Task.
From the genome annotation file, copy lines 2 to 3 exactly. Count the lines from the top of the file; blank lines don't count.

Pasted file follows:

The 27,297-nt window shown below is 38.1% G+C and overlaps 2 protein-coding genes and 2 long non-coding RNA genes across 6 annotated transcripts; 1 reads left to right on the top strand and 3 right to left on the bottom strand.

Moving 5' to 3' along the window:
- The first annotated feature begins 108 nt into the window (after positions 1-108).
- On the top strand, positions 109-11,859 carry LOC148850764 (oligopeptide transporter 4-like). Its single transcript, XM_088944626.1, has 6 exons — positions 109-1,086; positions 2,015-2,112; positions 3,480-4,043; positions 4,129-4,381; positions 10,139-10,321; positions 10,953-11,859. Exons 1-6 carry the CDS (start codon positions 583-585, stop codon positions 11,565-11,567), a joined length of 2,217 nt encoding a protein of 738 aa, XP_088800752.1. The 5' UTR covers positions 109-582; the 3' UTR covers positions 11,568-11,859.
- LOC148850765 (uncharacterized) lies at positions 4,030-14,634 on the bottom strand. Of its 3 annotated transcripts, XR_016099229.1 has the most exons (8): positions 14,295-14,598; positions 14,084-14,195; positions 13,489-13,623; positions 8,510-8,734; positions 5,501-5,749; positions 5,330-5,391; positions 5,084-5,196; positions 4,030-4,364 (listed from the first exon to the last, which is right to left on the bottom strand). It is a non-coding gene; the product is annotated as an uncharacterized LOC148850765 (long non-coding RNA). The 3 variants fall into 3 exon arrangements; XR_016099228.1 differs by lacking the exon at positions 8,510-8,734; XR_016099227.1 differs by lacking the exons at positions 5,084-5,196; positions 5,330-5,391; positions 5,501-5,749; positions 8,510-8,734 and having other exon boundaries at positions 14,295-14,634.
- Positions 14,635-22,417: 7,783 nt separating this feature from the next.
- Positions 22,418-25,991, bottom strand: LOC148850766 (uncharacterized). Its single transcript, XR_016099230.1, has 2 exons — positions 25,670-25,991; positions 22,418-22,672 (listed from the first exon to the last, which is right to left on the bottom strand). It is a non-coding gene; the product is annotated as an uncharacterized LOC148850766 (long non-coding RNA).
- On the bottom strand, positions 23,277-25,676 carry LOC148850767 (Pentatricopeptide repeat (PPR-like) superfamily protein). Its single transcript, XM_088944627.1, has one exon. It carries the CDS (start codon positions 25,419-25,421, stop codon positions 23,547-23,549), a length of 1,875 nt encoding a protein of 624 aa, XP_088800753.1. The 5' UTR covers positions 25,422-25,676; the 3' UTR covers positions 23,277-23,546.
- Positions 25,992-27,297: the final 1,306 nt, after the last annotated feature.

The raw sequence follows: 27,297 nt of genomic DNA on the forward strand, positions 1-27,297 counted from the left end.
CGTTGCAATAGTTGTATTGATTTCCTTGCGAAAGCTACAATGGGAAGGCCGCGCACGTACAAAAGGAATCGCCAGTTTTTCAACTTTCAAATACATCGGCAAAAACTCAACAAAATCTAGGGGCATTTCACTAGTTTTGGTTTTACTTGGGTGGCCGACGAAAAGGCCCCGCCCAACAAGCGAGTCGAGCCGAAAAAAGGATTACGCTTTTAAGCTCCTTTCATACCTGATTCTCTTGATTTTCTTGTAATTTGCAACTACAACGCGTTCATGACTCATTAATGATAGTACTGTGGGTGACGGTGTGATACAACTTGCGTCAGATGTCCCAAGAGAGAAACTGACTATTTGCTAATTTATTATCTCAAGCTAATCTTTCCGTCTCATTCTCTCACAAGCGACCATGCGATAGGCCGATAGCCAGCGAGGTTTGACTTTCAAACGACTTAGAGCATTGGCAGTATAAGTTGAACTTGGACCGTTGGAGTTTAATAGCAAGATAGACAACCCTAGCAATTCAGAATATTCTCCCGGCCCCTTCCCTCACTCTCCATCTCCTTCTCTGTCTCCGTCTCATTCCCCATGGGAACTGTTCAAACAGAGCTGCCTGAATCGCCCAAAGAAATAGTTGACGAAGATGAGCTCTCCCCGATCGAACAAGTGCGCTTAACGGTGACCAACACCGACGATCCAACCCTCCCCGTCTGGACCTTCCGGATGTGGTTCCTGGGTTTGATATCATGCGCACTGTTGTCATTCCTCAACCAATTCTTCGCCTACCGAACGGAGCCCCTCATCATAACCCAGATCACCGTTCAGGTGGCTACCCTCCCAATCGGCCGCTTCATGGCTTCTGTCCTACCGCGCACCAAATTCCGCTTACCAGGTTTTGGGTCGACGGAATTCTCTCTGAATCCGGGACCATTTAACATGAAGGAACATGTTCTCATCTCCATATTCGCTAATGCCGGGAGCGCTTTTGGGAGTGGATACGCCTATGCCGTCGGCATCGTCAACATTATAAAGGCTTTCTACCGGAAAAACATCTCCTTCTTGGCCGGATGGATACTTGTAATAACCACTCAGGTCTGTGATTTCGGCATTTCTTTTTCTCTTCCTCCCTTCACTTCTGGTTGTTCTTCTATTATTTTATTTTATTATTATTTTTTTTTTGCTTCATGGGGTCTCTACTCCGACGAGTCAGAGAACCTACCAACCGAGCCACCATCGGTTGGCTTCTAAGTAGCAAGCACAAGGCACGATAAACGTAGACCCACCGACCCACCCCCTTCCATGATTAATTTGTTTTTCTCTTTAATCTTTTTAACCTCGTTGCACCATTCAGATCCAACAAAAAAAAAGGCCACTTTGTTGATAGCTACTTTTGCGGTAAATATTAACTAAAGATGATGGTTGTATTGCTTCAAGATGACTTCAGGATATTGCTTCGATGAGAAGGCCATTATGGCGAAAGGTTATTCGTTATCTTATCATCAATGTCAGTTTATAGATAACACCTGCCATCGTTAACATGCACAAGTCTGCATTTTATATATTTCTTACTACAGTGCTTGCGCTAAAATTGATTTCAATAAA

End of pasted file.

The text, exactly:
Moving 5' to 3' along the window:
- The first annotated feature begins 108 nt into the window (after positions 1-108).